Sunday, February 16, 2014

And Now for a Little RE Porn...

We've been in the market for a new place to live for four years. I've been intensely checking out properties from Amesbury to Quincy, with my sharpest focus on downtown Boston. So take it from one who knows: Boston's real-estate scene is more depressing than ever. There's very little inventory in the better neighborhoods, and it's selling for record prices. After any half-decent property has been on the market for a day or two, multiple buyers will submit bids above the asking price, waiving contingencies designed to protect them (a satisfactory inspection, securing a mortgage, etc.). A third of all sales are all-cash deals, often by foreign investors who turn the units into luxury rentals.

Lately I've been seeing properties that sold for top prices in our range two to four years ago that are back on the market — sometimes with the same photos as last time. But now they are priced a few hundred thousand dollars higher. It's demoralizing. And keep in mind that even parking spaces in Boston sell for hundreds of thousands of dollars. Even parking spaces in a rat-infested Back Bay alley.

And, sadly, most of these condos are boring. They don't have any authentic "Boston" charm; they could be in apartment buildings in Taunton... or New Jersey. If you love period detail and finishes, as we do, Boston real estate is a perpetual disappointment — except in the multimillion-dollar range, where a lot of beauty has been preserved or restored. In our range, not so much. Condos often get "spiffed" up before they go on the market, so any surviving original mantels, plaster moldings, and top-nailed or parquet floors go into the dumpster. "Updated" mantels, sheetrock, and cheap flooring and hardware go in — often along with an extra bathroom or two. We've seen so many small apartments with two or more bathrooms, which are now desperately in need of a closet and a less-crazy layout. In many places, almost everything looks like it came from the bargain sections of Home Depot.

Occasionally a condo appears that needs renovation. There's a fifth-floor walk-up on the first block of Commonwealth Avenue. It's on the market for $998,000 ($738/square foot). After you walk up all those stairs, you'll find this cheerful kitchen:
And here's the master bedroom, complete with vestigial fireplace:
Photos: Redfin.com, via Gibson Sotheby's International Realty.

This is why I take unholy pleasure in surfing the historic real estate in Newport, Rhode Island. I can't do it often or I'd go bananas. Once or twice a year is all I can handle; it's that amazing and disorienting. Newport is packed with gorgeously preserved 18th-century houses and ginormous 19th-century Beaux-Arts mansions — often with ocean views and access. You can fantasize about a whole house, or be "practical" and look at estates that were converted to condominiums (often quite tastefully, unlike what happens around here). They put anything in Boston at a comparable price to laughing-out-loud shame.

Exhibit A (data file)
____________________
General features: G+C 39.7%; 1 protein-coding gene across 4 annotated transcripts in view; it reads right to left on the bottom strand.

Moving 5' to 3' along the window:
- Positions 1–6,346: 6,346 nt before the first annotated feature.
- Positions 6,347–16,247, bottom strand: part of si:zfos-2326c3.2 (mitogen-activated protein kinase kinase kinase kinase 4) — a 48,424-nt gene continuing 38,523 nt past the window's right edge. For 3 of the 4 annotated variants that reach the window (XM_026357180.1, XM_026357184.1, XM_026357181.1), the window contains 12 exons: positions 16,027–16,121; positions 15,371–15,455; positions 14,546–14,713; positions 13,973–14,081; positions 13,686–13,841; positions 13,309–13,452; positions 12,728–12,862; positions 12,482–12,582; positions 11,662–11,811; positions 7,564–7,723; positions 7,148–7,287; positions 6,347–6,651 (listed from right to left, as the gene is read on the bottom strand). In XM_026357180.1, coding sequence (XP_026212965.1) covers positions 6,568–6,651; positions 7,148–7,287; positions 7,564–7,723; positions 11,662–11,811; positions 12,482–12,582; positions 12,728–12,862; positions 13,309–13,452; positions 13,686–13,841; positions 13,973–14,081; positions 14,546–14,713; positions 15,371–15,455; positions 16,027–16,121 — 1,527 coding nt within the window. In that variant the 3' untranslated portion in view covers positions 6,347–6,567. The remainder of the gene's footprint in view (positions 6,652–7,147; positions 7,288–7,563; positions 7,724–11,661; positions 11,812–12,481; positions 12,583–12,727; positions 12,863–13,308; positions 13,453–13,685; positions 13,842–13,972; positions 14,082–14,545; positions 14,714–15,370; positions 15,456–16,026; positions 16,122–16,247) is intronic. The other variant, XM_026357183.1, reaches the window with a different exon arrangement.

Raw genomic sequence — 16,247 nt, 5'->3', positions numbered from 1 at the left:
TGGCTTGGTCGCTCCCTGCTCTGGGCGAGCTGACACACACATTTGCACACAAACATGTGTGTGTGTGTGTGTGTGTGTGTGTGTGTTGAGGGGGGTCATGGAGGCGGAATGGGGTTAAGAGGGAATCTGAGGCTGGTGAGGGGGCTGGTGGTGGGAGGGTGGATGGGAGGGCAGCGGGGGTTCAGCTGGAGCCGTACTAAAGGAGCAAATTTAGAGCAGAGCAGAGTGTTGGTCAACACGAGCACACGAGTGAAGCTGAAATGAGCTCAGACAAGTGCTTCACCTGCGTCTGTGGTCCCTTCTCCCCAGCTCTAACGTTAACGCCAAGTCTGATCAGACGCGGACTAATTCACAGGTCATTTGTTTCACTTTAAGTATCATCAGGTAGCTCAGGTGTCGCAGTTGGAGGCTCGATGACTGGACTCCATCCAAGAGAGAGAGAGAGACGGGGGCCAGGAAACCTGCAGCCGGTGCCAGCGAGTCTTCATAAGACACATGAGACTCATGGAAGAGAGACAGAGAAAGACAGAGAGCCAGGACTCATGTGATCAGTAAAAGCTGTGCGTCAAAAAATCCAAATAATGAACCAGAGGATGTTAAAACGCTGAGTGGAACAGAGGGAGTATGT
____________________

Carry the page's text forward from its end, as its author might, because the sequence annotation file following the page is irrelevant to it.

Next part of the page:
Then, of course, there are inevitably a few killer, museum-quality, DREAM properties selling for the price of some sheet-rocked three-bedroom duplex in my neighborhood. Click to view the details of this architectural jewel and you'll see what I mean:

It's by Stanford White, for heaven's sake! It's unbelievably preserved. Must buy lottery tickets ASAP.
The price is $2.5 million but that gets you more than 6,300 square feet of historic beauty.
Plus the grounds are 3/4 of an acre, with 100 feet of ocean frontage. (All photos: Gustave White Sotheby's International Realty.)

We love original woodwork more than anything. In Boston, someone would likely have 
"updated" this woodwork by now with white paint.

Gasp, gasp. Did I mention that this house is selling for a mere $394/square foot?

Phew, get me out of here! I'm feeling dizzy. Fancy built-ins have that effect on me.

3 comments:

  1. OMG! there is no way I could face not only waking up in that TERRIBLE nasty bedroom but even thinking about making a cup of coffee in that yellow kitchen is enough to make me run for the hills! Wow, how awful! The other house has how many bedrooms!!! And I love the woodwork too. Living in that house would be so nice! Pricey, but nice.

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  2. Surely at those prices, the buyers/investors have professional help with renovations? Yikes, the upgrade pics are making the CA Track homes in my area look, well, nice.

    The RI home is lovely but the cost to renovate most of these old beauties (at least in MI or Illinois) will break your heart and your wallet.

    Of course, doesn't cost a penny to look, right? And half the fun is the hunt.

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  3. But how many cats per sq. ft. could that lovely Newport mansion hold? They could sit in the windows and look at the birds and the ocean. Or, knock that lovely Canton china off that built-in. Yes, buy lottery tix!

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